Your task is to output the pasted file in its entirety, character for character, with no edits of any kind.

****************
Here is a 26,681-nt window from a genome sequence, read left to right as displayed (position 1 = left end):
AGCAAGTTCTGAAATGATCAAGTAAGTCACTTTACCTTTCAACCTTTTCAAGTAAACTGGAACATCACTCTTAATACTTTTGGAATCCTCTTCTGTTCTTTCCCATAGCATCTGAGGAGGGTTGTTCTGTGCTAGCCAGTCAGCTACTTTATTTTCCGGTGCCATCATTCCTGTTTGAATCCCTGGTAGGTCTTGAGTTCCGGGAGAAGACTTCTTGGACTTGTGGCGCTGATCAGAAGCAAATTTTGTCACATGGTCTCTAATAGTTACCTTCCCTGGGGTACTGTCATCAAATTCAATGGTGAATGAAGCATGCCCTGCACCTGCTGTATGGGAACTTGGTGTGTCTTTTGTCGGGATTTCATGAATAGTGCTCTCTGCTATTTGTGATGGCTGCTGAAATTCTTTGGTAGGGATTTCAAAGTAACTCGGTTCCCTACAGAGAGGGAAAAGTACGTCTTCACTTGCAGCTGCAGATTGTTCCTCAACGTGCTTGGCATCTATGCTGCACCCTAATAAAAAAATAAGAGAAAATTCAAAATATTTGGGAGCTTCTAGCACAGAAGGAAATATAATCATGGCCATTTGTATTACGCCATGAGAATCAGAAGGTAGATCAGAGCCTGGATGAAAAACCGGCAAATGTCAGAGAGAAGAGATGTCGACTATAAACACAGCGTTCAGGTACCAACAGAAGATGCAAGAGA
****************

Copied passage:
Here is a 26,681-nt window from a genome sequence, read left to right as displayed (position 1 = left end):
AGCAAGTTCTGAAATGATCAAGTAAGTCACTTTACCTTTCAACCTTTTCAAGTAAACTGGAACATCACTCTTAATACTTTTGGAATCCTCTTCTGTTCTTTCCCATAGCATCTGAGGAGGGTTGTTCTGTGCTAGCCAGTCAGCTACTTTATTTTCCGGTGCCATCATTCCTGTTTGAATCCCTGGTAGGTCTTGAGTTCCGGGAGAAGACTTCTTGGACTTGTGGCGCTGATCAGAAGCAAATTTTGTCACATGGTCTCTAATAGTTACCTTCCCTGGGGTACTGTCATCAAATTCAATGGTGAATGAAGCATGCCCTGCACCTGCTGTATGGGAACTTGGTGTGTCTTTTGTCGGGATTTCATGAATAGTGCTCTCTGCTATTTGTGATGGCTGCTGAAATTCTTTGGTAGGGATTTCAAAGTAACTCGGTTCCCTACAGAGAGGGAAAAGTACGTCTTCACTTGCAGCTGCAGATTGTTCCTCAACGTGCTTGGCATCTATGCTGCACCCTAATAAAAAAATAAGAGAAAATTCAAAATATTTGGGAGCTTCTAGCACAGAAGGAAATATAATCATGGCCATTTGTATTACGCCATGAGAATCAGAAGGTAGATCAGAGCCTGGATGAAAAACCGGCAAATGTCAGAGAGAAGAGATGTCGACTATAAACACAGCGTTCAGGTACCAACAGAAGATGCAAGAGA